Cheat sheet - Python Operators, Expressions

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See also Python Programming - Getting Started

Following are terse descriptions for Python3 operators. For more information, see w3schools for a bit more explanation and python.org for the language reference.

Operators

See this video for a demo using the basic arithmetic operators.

The following are a basic set of operators that most will intuitively know what they do.

  • Arithmetic operators: + - * / //
    • Note that / is floating point division (3/2 is 1.5), while // is integer division (3//2 is rounded down to 1).
  • Assignment operators: =
  • Comparison operators: < <= == != >= >
    • Note that == tests if two values are equal, != tests if they are not equal (3 != 2 will be True, 3 == 2 will be False).
  • Logical operators: and or not
  • Membership operators: in, not in

More Operators

The following are more operators. These may not be obvious. Some examples are given, but you may need to read through your Python text to understand these.

  • Arithmetic operators: % **
    •  % is remainder (10 % 3 is 1, 17 % 3 is 2), and ** is exponentiation (10**3 is 1000, 2**3 is 8).
  • Assignment operators: += -= *= /= //= %= **= &= |= ^= >>= <<=
    • Each of these is shorthand. For example, x += 3 is a shorthand for x = x + 3
  • Identity operators: is, is not
    • Test whether two objects are the same, not just whether the values are the same. For simple variables/expressions, is will be the same as ==, but for lists/tuples/dictionaries is only gives True if the two things being compared are actually the same data in memory.
  • Bitwise operators: & | ^ ~ << >>
    • These operate on the bits of a number. You need to understand binary before you can understand these. Examples: 12 & 8 evaluates to 8, 12 | 7 evaluates to 15, 12 ^ 8 evaluates to 4, ~7 evaluates to -8 (same as -7-1), 3 << 2 evaluates to 12, 12 >> 1 evaluates to 6.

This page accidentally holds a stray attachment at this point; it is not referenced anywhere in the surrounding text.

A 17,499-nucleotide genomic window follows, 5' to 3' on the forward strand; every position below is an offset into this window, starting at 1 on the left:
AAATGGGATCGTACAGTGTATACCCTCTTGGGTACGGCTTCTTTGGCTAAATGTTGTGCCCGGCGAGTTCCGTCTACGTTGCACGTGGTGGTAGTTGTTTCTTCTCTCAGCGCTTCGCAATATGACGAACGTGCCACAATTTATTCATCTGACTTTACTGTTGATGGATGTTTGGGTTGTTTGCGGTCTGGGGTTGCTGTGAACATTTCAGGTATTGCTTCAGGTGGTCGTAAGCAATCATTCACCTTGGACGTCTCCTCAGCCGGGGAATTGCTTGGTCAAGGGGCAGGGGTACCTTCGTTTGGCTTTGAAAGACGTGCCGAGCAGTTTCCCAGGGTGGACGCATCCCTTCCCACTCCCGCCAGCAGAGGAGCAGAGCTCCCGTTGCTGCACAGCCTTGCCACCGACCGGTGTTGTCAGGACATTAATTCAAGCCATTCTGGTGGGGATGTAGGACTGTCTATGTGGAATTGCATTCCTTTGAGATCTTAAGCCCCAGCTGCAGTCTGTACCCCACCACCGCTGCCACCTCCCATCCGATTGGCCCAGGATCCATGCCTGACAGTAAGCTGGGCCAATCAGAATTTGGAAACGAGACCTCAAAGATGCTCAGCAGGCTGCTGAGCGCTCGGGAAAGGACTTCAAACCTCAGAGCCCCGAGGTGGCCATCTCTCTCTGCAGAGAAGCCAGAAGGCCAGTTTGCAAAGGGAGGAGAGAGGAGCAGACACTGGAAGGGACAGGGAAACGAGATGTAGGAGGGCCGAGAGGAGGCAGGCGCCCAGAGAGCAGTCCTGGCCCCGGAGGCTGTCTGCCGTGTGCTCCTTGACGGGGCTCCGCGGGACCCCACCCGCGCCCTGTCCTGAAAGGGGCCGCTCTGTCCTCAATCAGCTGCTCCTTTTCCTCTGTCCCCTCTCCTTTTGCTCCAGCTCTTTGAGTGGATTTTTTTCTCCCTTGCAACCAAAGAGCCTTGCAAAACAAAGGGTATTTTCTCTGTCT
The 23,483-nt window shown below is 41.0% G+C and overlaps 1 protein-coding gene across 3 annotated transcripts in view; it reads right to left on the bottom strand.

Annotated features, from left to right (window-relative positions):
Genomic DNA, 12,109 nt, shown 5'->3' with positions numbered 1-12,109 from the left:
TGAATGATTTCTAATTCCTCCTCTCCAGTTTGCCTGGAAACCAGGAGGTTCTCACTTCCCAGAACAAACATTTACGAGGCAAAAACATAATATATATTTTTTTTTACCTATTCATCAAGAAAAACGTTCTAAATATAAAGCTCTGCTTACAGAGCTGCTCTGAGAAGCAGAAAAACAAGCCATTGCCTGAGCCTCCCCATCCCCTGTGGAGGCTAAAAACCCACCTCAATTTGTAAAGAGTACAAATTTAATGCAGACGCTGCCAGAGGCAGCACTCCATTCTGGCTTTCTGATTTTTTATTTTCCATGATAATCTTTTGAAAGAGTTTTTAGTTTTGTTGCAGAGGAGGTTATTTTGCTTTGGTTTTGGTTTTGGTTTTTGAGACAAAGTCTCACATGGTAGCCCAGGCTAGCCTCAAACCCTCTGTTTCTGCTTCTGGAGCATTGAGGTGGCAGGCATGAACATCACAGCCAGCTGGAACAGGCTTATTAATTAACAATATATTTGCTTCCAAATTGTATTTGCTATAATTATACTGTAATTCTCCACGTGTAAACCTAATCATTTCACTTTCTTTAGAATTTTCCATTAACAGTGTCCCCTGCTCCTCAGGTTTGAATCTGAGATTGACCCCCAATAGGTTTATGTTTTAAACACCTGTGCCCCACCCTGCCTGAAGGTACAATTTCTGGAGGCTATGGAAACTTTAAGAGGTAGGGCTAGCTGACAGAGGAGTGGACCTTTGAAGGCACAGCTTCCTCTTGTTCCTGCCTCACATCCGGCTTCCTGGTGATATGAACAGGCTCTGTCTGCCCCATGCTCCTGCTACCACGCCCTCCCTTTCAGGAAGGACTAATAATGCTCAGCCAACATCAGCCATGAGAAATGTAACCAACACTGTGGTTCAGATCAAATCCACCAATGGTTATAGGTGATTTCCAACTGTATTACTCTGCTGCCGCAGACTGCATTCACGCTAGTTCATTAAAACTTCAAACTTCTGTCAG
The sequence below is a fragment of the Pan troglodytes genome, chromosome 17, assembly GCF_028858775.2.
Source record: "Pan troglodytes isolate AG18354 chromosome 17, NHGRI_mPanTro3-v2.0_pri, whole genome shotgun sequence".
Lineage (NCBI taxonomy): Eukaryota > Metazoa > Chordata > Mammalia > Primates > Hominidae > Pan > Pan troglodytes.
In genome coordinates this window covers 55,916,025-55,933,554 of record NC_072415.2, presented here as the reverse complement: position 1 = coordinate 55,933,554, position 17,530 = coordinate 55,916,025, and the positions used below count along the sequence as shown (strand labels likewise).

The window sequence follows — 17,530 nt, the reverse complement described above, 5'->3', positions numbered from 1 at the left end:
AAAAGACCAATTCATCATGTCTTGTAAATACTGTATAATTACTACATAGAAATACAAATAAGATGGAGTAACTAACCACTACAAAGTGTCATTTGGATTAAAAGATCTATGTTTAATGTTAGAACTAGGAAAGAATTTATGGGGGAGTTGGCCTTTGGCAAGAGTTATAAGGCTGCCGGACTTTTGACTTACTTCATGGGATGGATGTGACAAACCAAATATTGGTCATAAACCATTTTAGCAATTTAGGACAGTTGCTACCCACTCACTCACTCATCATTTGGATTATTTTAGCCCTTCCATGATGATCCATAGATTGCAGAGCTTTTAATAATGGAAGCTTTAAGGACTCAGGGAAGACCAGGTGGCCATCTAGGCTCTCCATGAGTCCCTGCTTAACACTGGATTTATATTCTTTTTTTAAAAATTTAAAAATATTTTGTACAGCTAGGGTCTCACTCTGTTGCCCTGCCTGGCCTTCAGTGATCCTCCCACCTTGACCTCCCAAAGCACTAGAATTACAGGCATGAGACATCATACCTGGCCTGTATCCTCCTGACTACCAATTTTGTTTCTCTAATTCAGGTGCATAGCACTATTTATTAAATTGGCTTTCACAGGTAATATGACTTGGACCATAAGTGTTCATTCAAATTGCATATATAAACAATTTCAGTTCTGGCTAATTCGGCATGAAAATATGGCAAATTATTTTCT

Expressions

There are many rules to keep in mind for how expressions are evaluated by Python. The following are some of the rules you need to remember, and some examples to put into python to see what they evaluate to

  • Operator precedence - inside of parenthesis first, then exponentiation, then multiplication/division/remainder, then addition/subtraction, then assignment. Full list of operator precedence - at python.org.
    • 1 + 2 * 3
    • 1 + 2 * 9 ** 0.5
    • (1 + 2) * 3
  • 0-based indexing - index into string/list/tuple starts at 0
    • 'hello'[0]
    • (1, 2, 3)[1]
  • Slices - x[i:j+1] evaluates to a subsequence of x starting at index i and ending at index j
    • 'hello'[1:3]
    • [1, 2, 3, 4, 5][2:4]
  • String constants - anything inside of quotes, and + for strings is concatenation
    • 'hi' + ' there'
    • '2' + '3'
    • str(2) + str(3)
    • 2 + 3
  • Boolean operators - note that and is higher precedence than or and that compound Boolean expression should be made out of complete Boolean expressions that are and'ed, or'ed together. To check whether a variable x is 'a' or 'A', you need if x == 'a' or x == 'A':. If you tried using if x == 'a' or 'A': this always evaluates to True.
  • Immutability - string and tuple variables are immutable, they cannot be changed. This also means that any string/tuple methods do not change the value of the string but only return a new string/tuple.
x = 'Hello'
x.upper()
print(x)
x = x.upper()
print(x)

Sample Quiz

An example quiz over this material. After watching the video and trying out yourself to make sure you understand.